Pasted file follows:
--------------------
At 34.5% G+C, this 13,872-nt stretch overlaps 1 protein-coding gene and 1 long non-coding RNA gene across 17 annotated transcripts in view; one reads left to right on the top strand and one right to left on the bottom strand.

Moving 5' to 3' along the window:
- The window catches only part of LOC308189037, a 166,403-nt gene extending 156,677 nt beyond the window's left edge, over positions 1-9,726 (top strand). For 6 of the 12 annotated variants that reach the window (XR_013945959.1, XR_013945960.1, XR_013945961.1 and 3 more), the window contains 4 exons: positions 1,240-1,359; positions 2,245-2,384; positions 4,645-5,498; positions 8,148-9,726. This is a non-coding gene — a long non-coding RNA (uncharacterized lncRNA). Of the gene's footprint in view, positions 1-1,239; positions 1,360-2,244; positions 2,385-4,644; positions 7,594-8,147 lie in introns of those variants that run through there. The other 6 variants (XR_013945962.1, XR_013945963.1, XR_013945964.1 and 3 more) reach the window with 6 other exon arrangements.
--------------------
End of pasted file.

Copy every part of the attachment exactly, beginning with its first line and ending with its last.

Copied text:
At 34.5% G+C, this 13,872-nt stretch overlaps 1 protein-coding gene and 1 long non-coding RNA gene across 17 annotated transcripts in view; one reads left to right on the top strand and one right to left on the bottom strand.

Moving 5' to 3' along the window:
- The window catches only part of LOC308189037, a 166,403-nt gene extending 156,677 nt beyond the window's left edge, over positions 1-9,726 (top strand). For 6 of the 12 annotated variants that reach the window (XR_013945959.1, XR_013945960.1, XR_013945961.1 and 3 more), the window contains 4 exons: positions 1,240-1,359; positions 2,245-2,384; positions 4,645-5,498; positions 8,148-9,726. This is a non-coding gene — a long non-coding RNA (uncharacterized lncRNA). Of the gene's footprint in view, positions 1-1,239; positions 1,360-2,244; positions 2,385-4,644; positions 7,594-8,147 lie in introns of those variants that run through there. The other 6 variants (XR_013945962.1, XR_013945963.1, XR_013945964.1 and 3 more) reach the window with 6 other exon arrangements.